If turkey, sweet potatoes, and cranberries are dominating every menu in sight, it must be time for Leo Kottke's annual ramble into town for his Thanksgiving week concert, for years his sole concession to hometown fans. Kottke, of course, is an internationally renowned fingerstyle guitarist, long ago a protégé of John Fahey, well established as an eccentric fretboard genius. Mostly instrumental, mostly solo, Kottke's material deftly embraces folk, classical, jazz, and pop, combining with his supreme facility on the instrument and occasional dazzling bursts of speed to create a style that can only be called Kottke-esque. He's even been caught singing from time to time, in a decent baritone that he nonetheless often disparages. And he's notorious for a deadpan, fundamentally surrealist sense of humor frequently illustrated with a reference to waterfowl flatulence, which he's undoubtedly sorely sick of at this late date. Kottke's once prolific recording career has lagged in recent years, but he's also gotten more creative in assembling these turkey toots. This year's guest will be Robert Barto, a master lute player raised in California, long based in Germany, and an expert on Baroque composers, and lutenists Silvius Leopold Weiss and Joachim Bernhard Hagen. Esoteric? Sure, marvelously so. And also great for helping digest yams and dressing. All ages. $38-$43. 7:30 p.m. 818 S. Second Ave., Minneapolis; 612.377.2224. —Rick Mason

TUESDAY 11.30

Christmas with the Aaron Neville Quintet

Dakota Jazz Club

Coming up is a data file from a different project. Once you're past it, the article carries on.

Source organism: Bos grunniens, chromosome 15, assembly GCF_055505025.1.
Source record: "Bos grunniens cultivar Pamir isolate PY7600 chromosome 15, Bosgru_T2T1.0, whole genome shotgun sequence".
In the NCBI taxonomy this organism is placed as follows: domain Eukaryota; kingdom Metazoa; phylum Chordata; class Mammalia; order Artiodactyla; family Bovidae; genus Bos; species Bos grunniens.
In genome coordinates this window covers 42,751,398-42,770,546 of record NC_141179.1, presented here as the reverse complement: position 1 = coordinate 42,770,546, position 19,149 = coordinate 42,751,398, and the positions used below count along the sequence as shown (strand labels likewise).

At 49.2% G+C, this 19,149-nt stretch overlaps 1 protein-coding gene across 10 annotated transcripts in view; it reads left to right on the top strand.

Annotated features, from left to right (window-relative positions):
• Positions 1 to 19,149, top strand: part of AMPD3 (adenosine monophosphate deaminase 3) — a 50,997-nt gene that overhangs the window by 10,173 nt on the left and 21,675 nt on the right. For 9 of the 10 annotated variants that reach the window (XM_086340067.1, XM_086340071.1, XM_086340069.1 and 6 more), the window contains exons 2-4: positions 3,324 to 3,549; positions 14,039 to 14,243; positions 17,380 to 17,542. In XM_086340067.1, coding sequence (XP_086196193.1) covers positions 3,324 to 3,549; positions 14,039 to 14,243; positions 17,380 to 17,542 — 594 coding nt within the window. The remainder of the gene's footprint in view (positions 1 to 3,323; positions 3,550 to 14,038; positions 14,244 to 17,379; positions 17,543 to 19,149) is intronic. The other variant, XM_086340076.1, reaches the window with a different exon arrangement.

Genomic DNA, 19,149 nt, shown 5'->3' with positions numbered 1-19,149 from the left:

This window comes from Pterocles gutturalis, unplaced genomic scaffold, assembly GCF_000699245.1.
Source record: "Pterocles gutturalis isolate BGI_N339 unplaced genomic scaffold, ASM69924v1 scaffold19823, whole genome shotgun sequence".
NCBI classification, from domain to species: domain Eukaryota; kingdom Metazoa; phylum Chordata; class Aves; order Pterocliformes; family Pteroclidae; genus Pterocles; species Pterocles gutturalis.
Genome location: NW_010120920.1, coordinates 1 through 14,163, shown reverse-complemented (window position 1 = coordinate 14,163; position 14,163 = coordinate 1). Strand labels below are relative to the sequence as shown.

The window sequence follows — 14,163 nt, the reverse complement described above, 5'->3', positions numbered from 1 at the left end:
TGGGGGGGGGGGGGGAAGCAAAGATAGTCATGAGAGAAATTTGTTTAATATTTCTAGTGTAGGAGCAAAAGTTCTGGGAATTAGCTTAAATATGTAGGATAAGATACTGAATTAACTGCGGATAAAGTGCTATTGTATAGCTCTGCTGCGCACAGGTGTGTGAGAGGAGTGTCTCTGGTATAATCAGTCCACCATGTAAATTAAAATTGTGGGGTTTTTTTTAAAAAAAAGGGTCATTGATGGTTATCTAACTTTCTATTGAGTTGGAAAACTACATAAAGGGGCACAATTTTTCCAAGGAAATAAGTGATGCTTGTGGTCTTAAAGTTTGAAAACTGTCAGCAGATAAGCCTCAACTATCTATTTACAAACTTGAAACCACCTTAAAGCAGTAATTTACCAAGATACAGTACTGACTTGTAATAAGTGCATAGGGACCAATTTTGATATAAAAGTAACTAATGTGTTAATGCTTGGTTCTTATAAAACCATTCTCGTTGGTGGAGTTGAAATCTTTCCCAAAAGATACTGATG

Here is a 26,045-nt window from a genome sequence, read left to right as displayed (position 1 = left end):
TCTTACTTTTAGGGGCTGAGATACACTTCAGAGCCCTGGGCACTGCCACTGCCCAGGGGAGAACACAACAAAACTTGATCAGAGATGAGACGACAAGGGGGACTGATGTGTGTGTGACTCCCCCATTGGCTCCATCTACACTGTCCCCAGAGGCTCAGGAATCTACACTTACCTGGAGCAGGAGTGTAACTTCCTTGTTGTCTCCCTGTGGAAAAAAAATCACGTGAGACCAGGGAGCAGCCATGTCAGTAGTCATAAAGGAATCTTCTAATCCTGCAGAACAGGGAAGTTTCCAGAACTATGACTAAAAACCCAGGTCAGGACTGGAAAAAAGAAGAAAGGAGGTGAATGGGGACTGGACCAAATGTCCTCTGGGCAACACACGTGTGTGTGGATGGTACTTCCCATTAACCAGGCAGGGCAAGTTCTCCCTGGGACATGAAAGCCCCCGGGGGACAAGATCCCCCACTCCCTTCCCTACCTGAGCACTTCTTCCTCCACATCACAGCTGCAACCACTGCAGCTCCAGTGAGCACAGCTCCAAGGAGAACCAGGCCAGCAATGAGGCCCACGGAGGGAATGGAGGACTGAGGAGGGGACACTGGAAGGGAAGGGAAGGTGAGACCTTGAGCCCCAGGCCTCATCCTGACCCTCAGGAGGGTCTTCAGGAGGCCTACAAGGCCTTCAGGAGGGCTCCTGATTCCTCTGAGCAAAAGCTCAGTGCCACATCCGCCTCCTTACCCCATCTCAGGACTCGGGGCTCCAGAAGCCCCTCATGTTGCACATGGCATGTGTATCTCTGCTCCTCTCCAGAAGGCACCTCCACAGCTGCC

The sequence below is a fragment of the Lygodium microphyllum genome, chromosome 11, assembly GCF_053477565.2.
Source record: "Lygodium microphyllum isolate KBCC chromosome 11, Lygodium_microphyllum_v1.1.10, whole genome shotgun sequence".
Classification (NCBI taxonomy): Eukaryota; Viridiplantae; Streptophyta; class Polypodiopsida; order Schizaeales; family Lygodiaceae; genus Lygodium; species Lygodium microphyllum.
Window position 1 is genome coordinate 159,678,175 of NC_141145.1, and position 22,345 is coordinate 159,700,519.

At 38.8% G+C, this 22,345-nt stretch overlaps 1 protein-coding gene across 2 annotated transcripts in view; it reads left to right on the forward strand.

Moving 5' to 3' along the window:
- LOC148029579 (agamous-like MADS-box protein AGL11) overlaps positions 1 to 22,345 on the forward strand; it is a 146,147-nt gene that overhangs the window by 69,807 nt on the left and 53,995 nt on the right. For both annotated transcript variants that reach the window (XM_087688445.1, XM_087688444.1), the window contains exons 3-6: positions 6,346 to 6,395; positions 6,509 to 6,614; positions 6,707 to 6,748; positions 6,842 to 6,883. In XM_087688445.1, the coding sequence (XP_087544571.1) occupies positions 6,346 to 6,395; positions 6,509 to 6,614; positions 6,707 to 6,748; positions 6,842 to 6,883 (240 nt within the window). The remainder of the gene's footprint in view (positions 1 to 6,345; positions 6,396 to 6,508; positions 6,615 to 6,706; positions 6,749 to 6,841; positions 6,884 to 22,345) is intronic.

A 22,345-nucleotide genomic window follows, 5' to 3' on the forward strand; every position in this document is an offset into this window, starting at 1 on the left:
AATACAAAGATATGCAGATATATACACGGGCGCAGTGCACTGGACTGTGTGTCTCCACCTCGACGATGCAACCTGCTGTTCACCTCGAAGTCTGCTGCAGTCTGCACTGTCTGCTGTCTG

Aaron Neville ranks right up there among the myriad singular phenomena of New Orleans music. Taking just one facet of his many talents, Neville is a spectacular soul and gospel singer, his utterly unique fluttery delivery and impossibly airy, soaring falsetto both instantly recognizable and impossible for anyone else to even approximate. Then there's always the stark contrast between the gossamer delicacy of Neville's voice and his bulging muscles and the knife tattoo on his cheek. At New Orleans's annual Jazz Fest, Aaron's other band, the equally iconic Neville Brothers, typically close out the entire affair on one of the main stages. But, usually unannounced, Aaron invariably shows up at the Gospel Tent to sing with friends like the Zion Harmonizers. And it's gospel that's the focus of his wondrous new album, I Know I've Been Changed: a dozen standards kicked off by Sam Cooke's "Stand By Me," produced by studio ace Joe Henry and featuring piano from fellow NOLA icon Allen Toussaint, who produced Aaron's first recording session in 1960. A few of those tunes might make it into the Dakota set, as well as Aaron's solo nugget "Tell It Like It Is," but the emphasis will be on Christmas, which Aaron has done up superbly on a couple of holiday discs, running the gamut from pop to spiritual. And the band should be great too, led by brother Charles Neville and his sinuous jazz sax. $55-$90. 7 p.m. 1010 Nicollet Mall, Minneapolis; 612.332.1010. Also Wednesday —Rick Mason